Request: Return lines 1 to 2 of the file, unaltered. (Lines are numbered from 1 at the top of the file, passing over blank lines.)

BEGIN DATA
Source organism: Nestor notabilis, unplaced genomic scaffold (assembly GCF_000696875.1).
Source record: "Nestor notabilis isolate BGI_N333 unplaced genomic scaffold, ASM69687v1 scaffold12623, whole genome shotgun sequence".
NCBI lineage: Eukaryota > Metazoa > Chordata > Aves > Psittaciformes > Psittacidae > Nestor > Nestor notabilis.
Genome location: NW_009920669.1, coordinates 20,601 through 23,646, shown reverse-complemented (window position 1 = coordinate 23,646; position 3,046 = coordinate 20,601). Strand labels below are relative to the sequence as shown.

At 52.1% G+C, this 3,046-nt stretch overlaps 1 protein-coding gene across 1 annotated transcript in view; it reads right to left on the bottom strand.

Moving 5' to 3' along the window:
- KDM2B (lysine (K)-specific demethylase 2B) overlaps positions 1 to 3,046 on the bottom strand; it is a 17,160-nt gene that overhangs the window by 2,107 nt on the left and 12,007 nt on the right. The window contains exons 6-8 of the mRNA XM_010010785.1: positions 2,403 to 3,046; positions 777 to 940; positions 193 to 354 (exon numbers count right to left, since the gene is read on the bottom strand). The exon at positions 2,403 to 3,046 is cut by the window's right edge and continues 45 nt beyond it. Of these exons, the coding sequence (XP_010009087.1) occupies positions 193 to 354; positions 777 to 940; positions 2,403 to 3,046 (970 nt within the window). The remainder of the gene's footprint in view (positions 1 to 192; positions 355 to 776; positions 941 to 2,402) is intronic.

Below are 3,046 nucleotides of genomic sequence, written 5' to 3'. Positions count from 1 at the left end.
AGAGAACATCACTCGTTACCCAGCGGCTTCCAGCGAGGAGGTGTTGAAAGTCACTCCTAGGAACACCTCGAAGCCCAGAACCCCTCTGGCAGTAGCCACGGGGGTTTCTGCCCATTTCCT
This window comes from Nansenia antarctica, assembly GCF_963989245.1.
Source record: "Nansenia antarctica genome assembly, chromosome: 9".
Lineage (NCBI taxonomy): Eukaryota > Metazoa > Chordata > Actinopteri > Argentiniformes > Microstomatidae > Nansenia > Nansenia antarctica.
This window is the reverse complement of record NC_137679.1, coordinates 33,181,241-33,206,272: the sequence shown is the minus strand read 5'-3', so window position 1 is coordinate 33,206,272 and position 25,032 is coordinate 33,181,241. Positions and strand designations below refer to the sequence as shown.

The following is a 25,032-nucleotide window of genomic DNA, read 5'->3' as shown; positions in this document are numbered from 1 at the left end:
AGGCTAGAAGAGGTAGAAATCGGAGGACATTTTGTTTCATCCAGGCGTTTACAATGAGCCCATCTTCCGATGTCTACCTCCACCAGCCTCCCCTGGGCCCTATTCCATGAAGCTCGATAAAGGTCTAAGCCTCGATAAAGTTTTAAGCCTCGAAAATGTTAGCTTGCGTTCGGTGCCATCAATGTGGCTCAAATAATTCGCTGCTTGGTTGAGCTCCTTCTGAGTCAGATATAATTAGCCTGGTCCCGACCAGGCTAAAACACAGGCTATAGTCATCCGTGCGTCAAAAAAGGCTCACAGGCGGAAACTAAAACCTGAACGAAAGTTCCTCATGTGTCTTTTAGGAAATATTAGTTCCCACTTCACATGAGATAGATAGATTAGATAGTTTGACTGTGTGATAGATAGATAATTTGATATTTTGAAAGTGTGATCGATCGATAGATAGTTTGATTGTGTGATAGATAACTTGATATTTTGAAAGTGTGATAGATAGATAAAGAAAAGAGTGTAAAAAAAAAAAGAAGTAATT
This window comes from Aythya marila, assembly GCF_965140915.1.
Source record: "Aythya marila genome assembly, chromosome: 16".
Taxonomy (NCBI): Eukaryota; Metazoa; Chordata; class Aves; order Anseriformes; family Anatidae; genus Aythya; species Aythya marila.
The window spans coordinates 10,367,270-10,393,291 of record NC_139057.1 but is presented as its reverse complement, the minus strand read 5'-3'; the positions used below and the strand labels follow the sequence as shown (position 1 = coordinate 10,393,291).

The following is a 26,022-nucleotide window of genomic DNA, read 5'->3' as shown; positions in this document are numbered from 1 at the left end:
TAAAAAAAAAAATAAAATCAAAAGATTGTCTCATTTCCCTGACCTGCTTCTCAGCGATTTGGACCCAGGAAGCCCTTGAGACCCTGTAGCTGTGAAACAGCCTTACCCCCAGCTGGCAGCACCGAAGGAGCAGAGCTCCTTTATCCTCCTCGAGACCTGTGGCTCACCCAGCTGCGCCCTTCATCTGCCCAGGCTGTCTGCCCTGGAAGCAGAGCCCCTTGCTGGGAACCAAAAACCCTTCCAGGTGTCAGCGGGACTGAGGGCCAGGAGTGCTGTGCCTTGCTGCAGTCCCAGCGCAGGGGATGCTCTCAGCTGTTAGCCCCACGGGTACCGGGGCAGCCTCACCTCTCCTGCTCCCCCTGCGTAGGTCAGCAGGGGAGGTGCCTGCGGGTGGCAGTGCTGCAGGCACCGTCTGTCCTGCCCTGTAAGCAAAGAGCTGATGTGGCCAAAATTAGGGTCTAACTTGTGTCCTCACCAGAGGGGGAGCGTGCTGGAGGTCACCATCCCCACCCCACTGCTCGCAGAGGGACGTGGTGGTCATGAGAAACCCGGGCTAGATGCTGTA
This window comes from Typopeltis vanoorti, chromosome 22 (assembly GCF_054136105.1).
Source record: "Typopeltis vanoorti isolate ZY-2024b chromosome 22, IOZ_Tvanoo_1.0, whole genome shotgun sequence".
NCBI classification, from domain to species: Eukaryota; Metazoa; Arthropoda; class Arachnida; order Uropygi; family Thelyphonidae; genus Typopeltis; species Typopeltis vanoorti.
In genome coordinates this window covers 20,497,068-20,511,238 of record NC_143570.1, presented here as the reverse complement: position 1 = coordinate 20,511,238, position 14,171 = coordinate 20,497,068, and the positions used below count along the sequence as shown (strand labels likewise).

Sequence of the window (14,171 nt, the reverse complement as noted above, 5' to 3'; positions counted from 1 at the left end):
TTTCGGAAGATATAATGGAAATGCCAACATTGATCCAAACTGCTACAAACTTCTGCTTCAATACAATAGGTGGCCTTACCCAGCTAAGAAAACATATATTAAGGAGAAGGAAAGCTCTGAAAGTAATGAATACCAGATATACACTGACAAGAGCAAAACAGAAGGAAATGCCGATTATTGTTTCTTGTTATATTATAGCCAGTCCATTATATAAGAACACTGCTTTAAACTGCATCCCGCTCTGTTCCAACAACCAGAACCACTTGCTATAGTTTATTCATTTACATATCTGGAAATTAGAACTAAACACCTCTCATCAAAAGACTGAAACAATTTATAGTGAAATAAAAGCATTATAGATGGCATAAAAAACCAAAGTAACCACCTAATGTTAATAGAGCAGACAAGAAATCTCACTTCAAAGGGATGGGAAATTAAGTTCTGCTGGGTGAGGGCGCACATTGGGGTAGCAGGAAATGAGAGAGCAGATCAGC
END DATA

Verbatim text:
Source organism: Nestor notabilis, unplaced genomic scaffold (assembly GCF_000696875.1).
Source record: "Nestor notabilis isolate BGI_N333 unplaced genomic scaffold, ASM69687v1 scaffold12623, whole genome shotgun sequence".